Is It A Missing Pet Or A Wandering Stray? Understanding Lost Dog Behaviour

If you are a pet parent or even an avid animal lover, the thought of a pet going missing and being separated from their family can be very disheartening. In actuality, this unfortunate situation occurs more often than you think. Many pets flee their homes, either because they are wanderers, looking for a mate or because of a terribly frightening situation. They end up on the streets, under vehicles, in lonely lanes or close to garbage dumps, butcher shops, restaurants and food carts. The sad reality is, a majority of them don’t find their way back home. But those that do, usually have good Samaritans (animal-loving pedestrians) like you to thank.

While you might consider collars and ID tags the biggest giveaway of a missing pet, that is not always the case. Many pet parents prefer to take off their pet’s collar when they are home. So if you happen to spot a dog you’ve never seen before wandering in your vicinity or hiding in a dark corner, how do you determine if they are lost? Let’s find out…

Primary behavioural categories

Lost dog behaviour varies according to a dog’s temperament, which is generally classified into three categories…


These dogs exhibit friendly behaviour because they are accustomed to strangers. They will approach anyone who calls them or even turn up at a stranger’s doorstep. These dogs are most likely to be mistaken for wanderers and may even be picked up by a well-meaning animal lover.

How to help:

Check if they are listed as a missing pet via social media or on animal welfare groups.


These dogs are aloof and avoid strangers as well as other animals. While they will initially avoid all human contact, they can eventually be enticed with food once they have overcome their fear. Such dogs are most likely to travel long distances and are often found in the streets.

How to help:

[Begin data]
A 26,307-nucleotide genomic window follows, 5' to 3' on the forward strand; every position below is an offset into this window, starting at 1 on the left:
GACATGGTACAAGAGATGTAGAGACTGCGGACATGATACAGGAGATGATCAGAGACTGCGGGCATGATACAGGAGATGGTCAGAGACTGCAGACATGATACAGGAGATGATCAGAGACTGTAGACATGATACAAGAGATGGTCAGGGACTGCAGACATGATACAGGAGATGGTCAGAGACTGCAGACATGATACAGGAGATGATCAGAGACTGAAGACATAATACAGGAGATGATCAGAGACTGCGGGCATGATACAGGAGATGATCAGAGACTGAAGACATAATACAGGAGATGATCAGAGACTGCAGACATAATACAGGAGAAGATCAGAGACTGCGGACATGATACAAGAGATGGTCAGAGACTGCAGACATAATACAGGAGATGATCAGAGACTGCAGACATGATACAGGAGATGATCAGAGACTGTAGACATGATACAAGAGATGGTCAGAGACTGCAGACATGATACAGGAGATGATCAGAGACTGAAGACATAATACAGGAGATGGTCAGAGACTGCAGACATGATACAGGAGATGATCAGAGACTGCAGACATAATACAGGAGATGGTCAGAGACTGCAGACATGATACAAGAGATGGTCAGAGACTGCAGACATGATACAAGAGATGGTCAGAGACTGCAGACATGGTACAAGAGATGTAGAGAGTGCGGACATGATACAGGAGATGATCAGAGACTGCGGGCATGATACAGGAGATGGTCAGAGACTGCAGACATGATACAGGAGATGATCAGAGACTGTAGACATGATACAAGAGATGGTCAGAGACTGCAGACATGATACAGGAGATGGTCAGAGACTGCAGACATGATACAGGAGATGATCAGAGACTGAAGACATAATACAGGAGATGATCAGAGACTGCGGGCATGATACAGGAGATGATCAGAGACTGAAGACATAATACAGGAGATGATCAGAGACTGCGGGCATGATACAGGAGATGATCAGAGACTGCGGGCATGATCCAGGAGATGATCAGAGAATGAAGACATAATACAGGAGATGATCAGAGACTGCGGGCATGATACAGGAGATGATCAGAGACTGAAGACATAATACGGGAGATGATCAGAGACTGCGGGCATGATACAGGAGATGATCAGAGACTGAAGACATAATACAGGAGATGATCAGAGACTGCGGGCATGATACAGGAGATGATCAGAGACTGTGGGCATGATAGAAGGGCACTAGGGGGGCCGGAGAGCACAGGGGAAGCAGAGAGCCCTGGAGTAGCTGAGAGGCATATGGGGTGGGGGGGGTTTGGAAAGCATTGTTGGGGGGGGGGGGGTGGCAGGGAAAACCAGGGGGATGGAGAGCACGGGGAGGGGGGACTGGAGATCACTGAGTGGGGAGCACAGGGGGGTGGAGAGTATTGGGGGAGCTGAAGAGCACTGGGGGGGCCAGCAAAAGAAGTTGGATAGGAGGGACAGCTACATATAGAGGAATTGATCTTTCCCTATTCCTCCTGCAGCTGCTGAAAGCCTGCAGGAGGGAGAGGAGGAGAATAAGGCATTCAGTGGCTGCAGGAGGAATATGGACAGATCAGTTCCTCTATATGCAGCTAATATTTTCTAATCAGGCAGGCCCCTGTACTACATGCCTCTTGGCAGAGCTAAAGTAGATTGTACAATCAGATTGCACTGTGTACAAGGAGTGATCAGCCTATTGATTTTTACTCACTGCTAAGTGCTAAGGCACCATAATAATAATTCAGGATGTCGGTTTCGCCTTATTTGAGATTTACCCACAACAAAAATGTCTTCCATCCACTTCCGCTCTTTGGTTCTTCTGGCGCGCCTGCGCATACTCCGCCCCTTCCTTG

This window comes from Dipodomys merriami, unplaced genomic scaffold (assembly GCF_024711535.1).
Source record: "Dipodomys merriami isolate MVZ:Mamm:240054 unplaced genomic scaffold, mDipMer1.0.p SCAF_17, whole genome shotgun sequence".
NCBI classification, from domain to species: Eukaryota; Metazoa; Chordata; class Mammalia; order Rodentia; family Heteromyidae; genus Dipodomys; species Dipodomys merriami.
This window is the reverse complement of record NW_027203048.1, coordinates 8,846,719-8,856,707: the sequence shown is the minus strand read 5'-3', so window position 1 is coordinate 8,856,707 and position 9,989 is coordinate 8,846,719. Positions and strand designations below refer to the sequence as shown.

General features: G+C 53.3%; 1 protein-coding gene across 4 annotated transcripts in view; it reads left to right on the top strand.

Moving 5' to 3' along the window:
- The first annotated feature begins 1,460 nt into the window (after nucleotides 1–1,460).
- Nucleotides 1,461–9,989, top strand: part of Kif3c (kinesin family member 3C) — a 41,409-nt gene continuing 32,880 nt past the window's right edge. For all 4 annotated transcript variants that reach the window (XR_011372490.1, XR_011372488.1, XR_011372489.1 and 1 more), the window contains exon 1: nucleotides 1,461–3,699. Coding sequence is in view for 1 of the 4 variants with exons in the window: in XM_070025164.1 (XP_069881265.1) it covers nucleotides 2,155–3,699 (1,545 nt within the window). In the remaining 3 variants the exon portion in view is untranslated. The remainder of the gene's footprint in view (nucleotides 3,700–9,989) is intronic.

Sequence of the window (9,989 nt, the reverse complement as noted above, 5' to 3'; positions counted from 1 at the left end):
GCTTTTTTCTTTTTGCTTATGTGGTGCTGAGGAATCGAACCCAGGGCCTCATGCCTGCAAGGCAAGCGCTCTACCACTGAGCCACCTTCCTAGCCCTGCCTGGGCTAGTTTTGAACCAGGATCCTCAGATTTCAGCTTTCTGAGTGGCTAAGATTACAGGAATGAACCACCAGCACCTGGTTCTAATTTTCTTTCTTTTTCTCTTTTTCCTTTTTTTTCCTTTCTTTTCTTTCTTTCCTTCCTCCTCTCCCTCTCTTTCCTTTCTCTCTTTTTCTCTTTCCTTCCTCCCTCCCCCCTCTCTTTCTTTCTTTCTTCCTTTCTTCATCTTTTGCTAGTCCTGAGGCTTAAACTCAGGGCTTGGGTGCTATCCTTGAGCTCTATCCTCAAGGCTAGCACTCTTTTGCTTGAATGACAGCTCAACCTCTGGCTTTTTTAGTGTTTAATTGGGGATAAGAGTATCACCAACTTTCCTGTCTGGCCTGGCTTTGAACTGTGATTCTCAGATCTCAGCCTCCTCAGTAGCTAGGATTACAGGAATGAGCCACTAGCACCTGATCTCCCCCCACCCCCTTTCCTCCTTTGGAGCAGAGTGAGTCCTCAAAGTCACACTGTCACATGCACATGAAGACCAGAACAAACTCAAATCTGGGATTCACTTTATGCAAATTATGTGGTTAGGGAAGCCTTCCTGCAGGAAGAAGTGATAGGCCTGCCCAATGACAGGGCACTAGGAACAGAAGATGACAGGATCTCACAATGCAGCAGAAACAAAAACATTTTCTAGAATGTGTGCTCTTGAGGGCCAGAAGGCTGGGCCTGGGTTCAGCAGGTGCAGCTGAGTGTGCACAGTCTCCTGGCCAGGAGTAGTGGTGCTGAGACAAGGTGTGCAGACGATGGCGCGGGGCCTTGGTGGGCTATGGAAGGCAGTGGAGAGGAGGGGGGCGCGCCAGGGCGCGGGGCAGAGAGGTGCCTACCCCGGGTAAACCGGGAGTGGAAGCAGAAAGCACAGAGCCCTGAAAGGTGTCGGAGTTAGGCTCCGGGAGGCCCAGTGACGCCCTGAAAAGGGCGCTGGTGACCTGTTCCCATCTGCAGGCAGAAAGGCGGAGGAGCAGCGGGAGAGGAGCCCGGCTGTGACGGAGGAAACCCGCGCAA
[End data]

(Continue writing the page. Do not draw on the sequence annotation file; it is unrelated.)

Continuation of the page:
Do not call out to the dog. Make your presence known, be patient and use food as a bait.


These dogs exhibit fearful behaviour, to the point that they might be mistaken for an abused animal. They cower and are extremely panic-stricken. Sometimes they even run away from their pet parents. Such dogs tend to travel the furthest distances due to fright.

How to help:

Involve professional rescuers who use humane traps.

Telltale signs of stress

Despite differences in temperament, the most common emotion that lost dogs experience is stress. Dogs have three common responses to stress…


They will freeze, cower or stop dead in their tracks. Their ears will appear flat and they may walk away hesitantly.


They will run away from you or anybody around them, as fast as they can.


They will exhibit aggression by growling or barking. Their teeth will be exposed and the fur on the back of the necks will be raised.

Survival mode

Dogs go into survival mode as a result of stress and short-term memory loss. Survival mode or ‘feral’ mode is when dogs revert to their primal instincts to depend only on themselves for their survival, with no need for human connection. Their only focus is to fulfil basic needs like food, water, shelter and safety. While some dogs slip into survival mode immediately after separating from their pet parent, others take a week or even longer. Even dogs that are well-trained will not obey commands in this state. However, this behaviour can be reversed gradually once the dog is captured and cared for.

While you may want to do your best to help a missing dog, it is important to know when and how to approach them. Two big no-nos are calling out to them and chasing them. You can either get the dog to trust you, or call in experts who can do the same.

If you are convinced the dog in your custody is someone’s missing pet and need help with tracking down the owner, you can log on to the FORPAWS app and upload a picture of the pet. Our ‘Lost And Found’ service comprises of an AI-driven identifier tool that uses facial recognition technology with a 90% match accuracy. We also collaborate with like-minded animal welfare communities who believe in this cause.

To download the FORPAWS app, click here.


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  • S
    Smriti Prakash

    I lost my dog shitzu 6 and half years old

  • H

    She was very she don't bark to anyone

  • U
    Ubaid nurani

    Assam tuktuki

  • U
    Ubaid nurani

    Assam tuktuki

  • A
    Ankit dhakar